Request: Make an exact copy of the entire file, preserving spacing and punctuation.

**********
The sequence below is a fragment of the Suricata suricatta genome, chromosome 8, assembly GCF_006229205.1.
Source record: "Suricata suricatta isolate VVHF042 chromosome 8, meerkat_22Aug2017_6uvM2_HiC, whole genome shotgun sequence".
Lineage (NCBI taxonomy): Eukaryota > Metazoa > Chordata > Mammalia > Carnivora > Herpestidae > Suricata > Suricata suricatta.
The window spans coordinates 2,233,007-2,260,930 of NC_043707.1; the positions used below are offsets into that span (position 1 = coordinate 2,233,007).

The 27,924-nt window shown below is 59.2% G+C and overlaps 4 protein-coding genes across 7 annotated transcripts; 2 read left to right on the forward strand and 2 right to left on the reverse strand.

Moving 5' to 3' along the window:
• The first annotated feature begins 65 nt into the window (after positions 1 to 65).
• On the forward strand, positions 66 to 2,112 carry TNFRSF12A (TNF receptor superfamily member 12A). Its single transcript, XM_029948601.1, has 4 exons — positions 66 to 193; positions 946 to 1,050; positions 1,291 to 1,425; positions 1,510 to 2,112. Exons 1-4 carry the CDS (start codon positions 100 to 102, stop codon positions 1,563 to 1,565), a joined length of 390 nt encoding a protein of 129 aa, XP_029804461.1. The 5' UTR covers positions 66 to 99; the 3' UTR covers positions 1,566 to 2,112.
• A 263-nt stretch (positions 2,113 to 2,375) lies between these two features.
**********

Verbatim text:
The sequence below is a fragment of the Suricata suricatta genome, chromosome 8, assembly GCF_006229205.1.
Source record: "Suricata suricatta isolate VVHF042 chromosome 8, meerkat_22Aug2017_6uvM2_HiC, whole genome shotgun sequence".
Lineage (NCBI taxonomy): Eukaryota > Metazoa > Chordata > Mammalia > Carnivora > Herpestidae > Suricata > Suricata suricatta.
The window spans coordinates 2,233,007-2,260,930 of NC_043707.1; the positions used below are offsets into that span (position 1 = coordinate 2,233,007).

The 27,924-nt window shown below is 59.2% G+C and overlaps 4 protein-coding genes across 7 annotated transcripts; 2 read left to right on the forward strand and 2 right to left on the reverse strand.

Moving 5' to 3' along the window:
• The first annotated feature begins 65 nt into the window (after positions 1 to 65).
• On the forward strand, positions 66 to 2,112 carry TNFRSF12A (TNF receptor superfamily member 12A). Its single transcript, XM_029948601.1, has 4 exons — positions 66 to 193; positions 946 to 1,050; positions 1,291 to 1,425; positions 1,510 to 2,112. Exons 1-4 carry the CDS (start codon positions 100 to 102, stop codon positions 1,563 to 1,565), a joined length of 390 nt encoding a protein of 129 aa, XP_029804461.1. The 5' UTR covers positions 66 to 99; the 3' UTR covers positions 1,566 to 2,112.
• A 263-nt stretch (positions 2,113 to 2,375) lies between these two features.